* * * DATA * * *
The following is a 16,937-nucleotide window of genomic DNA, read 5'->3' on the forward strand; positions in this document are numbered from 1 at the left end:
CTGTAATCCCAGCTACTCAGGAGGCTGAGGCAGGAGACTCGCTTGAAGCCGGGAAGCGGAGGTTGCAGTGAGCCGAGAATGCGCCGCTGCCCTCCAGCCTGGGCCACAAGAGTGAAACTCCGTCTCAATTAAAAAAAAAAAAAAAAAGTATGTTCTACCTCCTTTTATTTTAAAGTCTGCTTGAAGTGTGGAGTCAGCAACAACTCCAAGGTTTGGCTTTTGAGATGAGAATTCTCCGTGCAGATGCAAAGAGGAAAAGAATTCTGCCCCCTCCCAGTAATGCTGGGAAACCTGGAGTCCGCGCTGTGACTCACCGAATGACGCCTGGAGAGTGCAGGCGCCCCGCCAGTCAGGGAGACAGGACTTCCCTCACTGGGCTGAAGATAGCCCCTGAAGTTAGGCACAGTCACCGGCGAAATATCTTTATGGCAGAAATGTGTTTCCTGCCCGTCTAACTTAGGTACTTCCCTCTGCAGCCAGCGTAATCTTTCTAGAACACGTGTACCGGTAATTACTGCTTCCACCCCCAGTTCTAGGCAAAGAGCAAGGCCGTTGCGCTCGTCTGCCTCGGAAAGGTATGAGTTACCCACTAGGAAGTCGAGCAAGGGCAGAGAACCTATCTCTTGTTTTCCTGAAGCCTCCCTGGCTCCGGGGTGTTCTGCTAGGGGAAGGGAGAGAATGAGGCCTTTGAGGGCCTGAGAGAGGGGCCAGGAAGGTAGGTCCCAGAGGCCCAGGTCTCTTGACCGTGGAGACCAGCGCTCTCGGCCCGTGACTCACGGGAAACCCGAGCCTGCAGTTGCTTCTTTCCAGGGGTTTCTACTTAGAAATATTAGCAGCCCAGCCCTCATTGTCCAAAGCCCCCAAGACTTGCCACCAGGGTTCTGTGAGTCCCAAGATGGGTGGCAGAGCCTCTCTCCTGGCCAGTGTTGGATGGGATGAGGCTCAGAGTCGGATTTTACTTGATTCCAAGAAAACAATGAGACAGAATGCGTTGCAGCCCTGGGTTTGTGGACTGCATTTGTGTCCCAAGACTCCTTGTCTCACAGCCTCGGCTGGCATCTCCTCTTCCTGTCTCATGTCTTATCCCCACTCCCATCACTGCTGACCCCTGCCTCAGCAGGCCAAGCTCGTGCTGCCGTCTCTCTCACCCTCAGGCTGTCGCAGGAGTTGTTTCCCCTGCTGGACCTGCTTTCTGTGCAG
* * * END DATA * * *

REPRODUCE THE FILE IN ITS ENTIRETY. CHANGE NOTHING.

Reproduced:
The following is a 16,937-nucleotide window of genomic DNA, read 5'->3' on the forward strand; positions in this document are numbered from 1 at the left end:
CTGTAATCCCAGCTACTCAGGAGGCTGAGGCAGGAGACTCGCTTGAAGCCGGGAAGCGGAGGTTGCAGTGAGCCGAGAATGCGCCGCTGCCCTCCAGCCTGGGCCACAAGAGTGAAACTCCGTCTCAATTAAAAAAAAAAAAAAAAAGTATGTTCTACCTCCTTTTATTTTAAAGTCTGCTTGAAGTGTGGAGTCAGCAACAACTCCAAGGTTTGGCTTTTGAGATGAGAATTCTCCGTGCAGATGCAAAGAGGAAAAGAATTCTGCCCCCTCCCAGTAATGCTGGGAAACCTGGAGTCCGCGCTGTGACTCACCGAATGACGCCTGGAGAGTGCAGGCGCCCCGCCAGTCAGGGAGACAGGACTTCCCTCACTGGGCTGAAGATAGCCCCTGAAGTTAGGCACAGTCACCGGCGAAATATCTTTATGGCAGAAATGTGTTTCCTGCCCGTCTAACTTAGGTACTTCCCTCTGCAGCCAGCGTAATCTTTCTAGAACACGTGTACCGGTAATTACTGCTTCCACCCCCAGTTCTAGGCAAAGAGCAAGGCCGTTGCGCTCGTCTGCCTCGGAAAGGTATGAGTTACCCACTAGGAAGTCGAGCAAGGGCAGAGAACCTATCTCTTGTTTTCCTGAAGCCTCCCTGGCTCCGGGGTGTTCTGCTAGGGGAAGGGAGAGAATGAGGCCTTTGAGGGCCTGAGAGAGGGGCCAGGAAGGTAGGTCCCAGAGGCCCAGGTCTCTTGACCGTGGAGACCAGCGCTCTCGGCCCGTGACTCACGGGAAACCCGAGCCTGCAGTTGCTTCTTTCCAGGGGTTTCTACTTAGAAATATTAGCAGCCCAGCCCTCATTGTCCAAAGCCCCCAAGACTTGCCACCAGGGTTCTGTGAGTCCCAAGATGGGTGGCAGAGCCTCTCTCCTGGCCAGTGTTGGATGGGATGAGGCTCAGAGTCGGATTTTACTTGATTCCAAGAAAACAATGAGACAGAATGCGTTGCAGCCCTGGGTTTGTGGACTGCATTTGTGTCCCAAGACTCCTTGTCTCACAGCCTCGGCTGGCATCTCCTCTTCCTGTCTCATGTCTTATCCCCACTCCCATCACTGCTGACCCCTGCCTCAGCAGGCCAAGCTCGTGCTGCCGTCTCTCTCACCCTCAGGCTGTCGCAGGAGTTGTTTCCCCTGCTGGACCTGCTTTCTGTGCAG